Note: The Gnawa groups trace their spiritual lineage back to Bilal ibn Ribah al-Habashi, an Ethiopian former slave who was freed by Abu Bakr (the 1st Caliph) and was appointed by the Prophet as the first muezzin because of his beautiful voice. Most Gnawa musicians descend from enslaved West Africans; their traditional language is Bambara (Bamanankan), which is spoken in some form by around 80% of the population of Mali. It is also spoken in Burkina Faso, Cote d'Ivoire, Senegal, Gambia, and Mauretania. Lomax's note: "4 kettle drums, big black castanets, singing in their own language. Migratory sharecroppers who work for big proprietors on wheat farms, barley, and on the vegetable farms. They receive a 1/4 share."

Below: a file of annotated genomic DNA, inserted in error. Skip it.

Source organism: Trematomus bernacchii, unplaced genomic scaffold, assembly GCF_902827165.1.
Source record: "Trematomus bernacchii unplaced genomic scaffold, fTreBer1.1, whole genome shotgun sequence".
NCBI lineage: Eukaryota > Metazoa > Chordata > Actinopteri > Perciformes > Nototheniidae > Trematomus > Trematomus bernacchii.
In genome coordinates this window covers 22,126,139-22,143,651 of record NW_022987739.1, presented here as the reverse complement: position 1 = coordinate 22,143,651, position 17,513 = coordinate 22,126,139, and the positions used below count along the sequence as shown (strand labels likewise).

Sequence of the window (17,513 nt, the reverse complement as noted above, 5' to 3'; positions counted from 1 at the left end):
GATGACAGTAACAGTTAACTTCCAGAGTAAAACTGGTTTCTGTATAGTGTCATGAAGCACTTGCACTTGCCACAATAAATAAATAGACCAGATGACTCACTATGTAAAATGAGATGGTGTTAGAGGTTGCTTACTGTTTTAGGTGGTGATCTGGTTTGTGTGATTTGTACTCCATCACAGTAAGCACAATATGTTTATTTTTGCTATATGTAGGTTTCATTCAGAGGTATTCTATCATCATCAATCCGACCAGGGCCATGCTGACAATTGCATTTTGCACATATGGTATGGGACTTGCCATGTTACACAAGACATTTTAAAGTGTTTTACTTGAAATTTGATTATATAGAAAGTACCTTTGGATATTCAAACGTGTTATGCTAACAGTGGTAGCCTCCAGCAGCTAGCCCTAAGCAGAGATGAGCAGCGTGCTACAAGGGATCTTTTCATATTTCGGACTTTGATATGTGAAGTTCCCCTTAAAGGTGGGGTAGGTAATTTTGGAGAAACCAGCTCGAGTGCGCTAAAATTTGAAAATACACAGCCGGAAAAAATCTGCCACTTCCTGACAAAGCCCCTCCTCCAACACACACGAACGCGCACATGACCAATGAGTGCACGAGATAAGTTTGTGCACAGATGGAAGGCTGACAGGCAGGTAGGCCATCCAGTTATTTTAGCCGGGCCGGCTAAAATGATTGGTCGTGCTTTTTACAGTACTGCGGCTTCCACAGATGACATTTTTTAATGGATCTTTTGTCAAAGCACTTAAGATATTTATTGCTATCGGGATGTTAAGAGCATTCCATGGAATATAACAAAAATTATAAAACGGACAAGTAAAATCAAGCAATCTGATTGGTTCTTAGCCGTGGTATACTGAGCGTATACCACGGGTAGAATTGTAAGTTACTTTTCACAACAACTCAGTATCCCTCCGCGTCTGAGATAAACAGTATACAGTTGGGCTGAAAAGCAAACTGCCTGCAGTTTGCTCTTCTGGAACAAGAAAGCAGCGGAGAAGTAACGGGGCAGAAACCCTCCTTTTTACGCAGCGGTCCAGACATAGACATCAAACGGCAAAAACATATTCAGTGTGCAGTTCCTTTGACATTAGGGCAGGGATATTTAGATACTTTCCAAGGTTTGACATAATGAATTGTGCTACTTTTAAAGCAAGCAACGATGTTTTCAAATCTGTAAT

About the session: More recordings from the moussem of Moulay Idriss in Fes. This session comprises mostly religious folk songs and music of Sufi orders (ar. turuq, sing: tariqa). The tradition of celebration and veneration of holy men (ar. auliya') such as Moulay Idriss stems from Sufism, the mystical strand of Islamic belief, and several turuq incorporate music into their ritual practice, including the Hamadcha and 'Aissaouia orders.
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